In the bid to fight the deadly pathogen and put an end to the gravest of health crises in the world, around 160 coronavirus vaccines are under development around the globe. Leading the bandwagon, the latest and the most promising player that has stepped in the battle against the virus is the University of Oxford who is developing the vaccine with AstraZeneca Plc.
In stage two of human testing, the vaccine developed by the scientists of the University of Oxford has shown quite uplifting and propitious results. According to the vaccine results published in the Lancet medical journal on Monday,the vaccine increased the immune response to the virus cells by escalating the levels of the pathogen targeting T-cells as well as stimulating the production of the protective neutralizing antibodies when administered to patients.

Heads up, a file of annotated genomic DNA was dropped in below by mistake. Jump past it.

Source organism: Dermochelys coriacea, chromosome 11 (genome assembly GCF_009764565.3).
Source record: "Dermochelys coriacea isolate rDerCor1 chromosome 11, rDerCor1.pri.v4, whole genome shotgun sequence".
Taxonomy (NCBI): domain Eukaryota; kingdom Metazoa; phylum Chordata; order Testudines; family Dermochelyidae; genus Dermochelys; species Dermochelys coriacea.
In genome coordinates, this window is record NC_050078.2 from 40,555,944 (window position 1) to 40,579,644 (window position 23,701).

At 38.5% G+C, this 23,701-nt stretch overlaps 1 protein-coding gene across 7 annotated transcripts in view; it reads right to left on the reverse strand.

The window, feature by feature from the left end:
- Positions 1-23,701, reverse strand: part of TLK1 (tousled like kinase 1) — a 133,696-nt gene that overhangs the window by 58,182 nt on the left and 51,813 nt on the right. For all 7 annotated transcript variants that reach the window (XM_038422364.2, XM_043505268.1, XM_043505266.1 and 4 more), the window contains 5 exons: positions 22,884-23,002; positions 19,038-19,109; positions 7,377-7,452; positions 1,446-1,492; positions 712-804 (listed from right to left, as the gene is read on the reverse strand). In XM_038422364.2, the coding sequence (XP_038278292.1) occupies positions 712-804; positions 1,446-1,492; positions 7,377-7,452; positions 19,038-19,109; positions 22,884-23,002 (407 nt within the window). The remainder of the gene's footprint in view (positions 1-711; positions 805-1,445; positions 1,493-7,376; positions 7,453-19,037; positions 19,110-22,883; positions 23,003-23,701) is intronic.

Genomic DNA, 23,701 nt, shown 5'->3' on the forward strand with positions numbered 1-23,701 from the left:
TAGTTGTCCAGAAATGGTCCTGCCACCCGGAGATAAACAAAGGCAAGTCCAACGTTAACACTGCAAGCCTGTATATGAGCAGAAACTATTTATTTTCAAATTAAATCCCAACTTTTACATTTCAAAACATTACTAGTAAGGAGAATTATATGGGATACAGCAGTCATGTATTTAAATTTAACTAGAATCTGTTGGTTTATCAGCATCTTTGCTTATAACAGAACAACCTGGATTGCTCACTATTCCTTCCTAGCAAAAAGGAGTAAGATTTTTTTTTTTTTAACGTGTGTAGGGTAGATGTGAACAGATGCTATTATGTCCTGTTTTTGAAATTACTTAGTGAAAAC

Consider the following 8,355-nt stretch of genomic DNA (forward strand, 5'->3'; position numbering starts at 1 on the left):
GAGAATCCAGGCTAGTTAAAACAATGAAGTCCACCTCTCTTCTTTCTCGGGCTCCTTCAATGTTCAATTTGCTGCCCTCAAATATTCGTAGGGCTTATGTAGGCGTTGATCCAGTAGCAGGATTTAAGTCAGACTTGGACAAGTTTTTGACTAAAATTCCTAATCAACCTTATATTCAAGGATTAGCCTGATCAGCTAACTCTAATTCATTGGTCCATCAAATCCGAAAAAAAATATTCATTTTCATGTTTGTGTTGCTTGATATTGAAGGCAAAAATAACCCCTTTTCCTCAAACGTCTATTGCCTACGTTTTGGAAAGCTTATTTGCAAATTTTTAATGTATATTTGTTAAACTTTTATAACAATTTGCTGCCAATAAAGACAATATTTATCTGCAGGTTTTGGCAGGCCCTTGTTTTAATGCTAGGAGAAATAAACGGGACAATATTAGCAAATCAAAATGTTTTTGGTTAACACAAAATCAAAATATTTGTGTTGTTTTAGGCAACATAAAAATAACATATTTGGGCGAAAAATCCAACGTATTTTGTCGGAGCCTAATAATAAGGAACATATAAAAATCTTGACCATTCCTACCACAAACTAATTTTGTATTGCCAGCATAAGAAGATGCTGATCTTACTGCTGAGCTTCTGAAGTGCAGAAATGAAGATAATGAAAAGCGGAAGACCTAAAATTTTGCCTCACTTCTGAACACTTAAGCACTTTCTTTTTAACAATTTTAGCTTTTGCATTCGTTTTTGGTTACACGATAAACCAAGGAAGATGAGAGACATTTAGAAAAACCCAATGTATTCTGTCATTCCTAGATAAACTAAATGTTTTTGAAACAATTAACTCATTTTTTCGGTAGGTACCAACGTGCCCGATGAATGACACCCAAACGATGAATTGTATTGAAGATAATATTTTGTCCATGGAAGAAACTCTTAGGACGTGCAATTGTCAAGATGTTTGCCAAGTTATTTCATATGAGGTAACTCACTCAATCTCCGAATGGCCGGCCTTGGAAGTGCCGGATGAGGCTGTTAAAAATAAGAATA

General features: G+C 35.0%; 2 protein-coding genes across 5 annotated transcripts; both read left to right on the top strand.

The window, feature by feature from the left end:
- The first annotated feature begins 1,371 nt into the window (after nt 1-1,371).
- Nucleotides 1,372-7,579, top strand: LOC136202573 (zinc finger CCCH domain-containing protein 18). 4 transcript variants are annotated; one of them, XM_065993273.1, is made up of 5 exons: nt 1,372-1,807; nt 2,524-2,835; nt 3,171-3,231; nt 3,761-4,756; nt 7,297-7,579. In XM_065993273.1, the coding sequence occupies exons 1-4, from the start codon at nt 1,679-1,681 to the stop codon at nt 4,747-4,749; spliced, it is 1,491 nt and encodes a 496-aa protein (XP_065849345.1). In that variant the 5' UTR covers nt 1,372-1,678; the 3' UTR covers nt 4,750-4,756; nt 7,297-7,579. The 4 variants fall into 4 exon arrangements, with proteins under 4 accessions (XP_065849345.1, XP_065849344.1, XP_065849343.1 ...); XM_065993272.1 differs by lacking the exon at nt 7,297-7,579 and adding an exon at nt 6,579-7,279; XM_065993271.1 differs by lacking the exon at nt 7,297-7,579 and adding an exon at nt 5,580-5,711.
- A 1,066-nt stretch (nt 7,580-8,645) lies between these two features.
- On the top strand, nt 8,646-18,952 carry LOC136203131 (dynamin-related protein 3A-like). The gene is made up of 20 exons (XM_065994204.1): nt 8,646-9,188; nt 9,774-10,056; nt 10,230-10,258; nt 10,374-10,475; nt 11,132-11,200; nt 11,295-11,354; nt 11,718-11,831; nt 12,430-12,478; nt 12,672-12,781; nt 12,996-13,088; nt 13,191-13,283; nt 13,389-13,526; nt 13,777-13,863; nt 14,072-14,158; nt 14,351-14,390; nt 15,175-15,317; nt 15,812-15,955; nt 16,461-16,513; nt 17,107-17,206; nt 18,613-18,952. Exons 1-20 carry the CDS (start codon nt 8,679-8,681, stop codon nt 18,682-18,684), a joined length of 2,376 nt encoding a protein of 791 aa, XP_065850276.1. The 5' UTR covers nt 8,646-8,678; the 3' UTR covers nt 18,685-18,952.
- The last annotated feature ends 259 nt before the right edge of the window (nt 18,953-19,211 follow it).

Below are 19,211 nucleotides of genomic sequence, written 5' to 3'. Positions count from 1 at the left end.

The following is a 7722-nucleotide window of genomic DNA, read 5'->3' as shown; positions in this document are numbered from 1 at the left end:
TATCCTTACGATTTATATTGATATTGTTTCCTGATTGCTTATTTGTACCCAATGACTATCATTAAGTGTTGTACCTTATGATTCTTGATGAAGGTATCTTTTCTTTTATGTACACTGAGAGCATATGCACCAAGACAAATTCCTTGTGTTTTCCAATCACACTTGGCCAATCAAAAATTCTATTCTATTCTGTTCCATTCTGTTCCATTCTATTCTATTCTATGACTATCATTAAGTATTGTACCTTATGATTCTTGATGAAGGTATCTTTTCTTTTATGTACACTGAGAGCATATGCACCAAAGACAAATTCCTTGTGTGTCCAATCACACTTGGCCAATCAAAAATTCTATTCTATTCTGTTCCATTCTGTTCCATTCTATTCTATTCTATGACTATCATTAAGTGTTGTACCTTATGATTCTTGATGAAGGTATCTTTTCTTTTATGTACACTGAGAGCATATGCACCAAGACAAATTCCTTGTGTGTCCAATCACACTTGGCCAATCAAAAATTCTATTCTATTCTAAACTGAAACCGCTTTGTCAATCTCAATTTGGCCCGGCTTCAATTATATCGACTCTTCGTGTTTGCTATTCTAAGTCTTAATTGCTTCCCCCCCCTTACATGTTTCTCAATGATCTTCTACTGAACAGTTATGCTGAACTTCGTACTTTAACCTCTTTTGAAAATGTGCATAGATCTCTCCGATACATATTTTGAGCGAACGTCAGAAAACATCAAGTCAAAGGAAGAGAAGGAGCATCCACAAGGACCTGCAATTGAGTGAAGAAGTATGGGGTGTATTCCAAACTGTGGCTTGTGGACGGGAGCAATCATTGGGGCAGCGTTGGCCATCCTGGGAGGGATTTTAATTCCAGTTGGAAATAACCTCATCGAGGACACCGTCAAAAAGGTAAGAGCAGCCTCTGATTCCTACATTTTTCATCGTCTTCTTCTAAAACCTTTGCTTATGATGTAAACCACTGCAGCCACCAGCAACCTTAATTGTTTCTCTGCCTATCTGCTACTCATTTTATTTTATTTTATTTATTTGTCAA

Stimulating the production of protective neutralizing antibodies is a crucial step in early testing. The vaccine shot produced neutralizing antibodies post a single dose which, as per experts, may be significantly advantageous in increasing immunity swiftly after the first dose. Researchers still maintained a cautionary air as they reminded people that the results were still for preliminary stages.
Adrian Hill, head of Oxford’s Jenner Institute said, “We are seeing very good immune responses, not just on neutralizing antibodies but of T-cells as well.” Last week another important stakeholder in the vaccine development undertaking, namely Moderna Inc., had released nascent stage test results of a vaccine that also proved to increase antibody count post administration, but the vaccine was reported to have caused many side-effects in the trial patients.
As a means to strengthen the immune system, the Oxford shot uses genetic material from the surface spike protein of the SARS-CoV-2. It has already begun final-stage tests and AstraZeneca informed that it may potentially start supplying doses to the U.K. by September.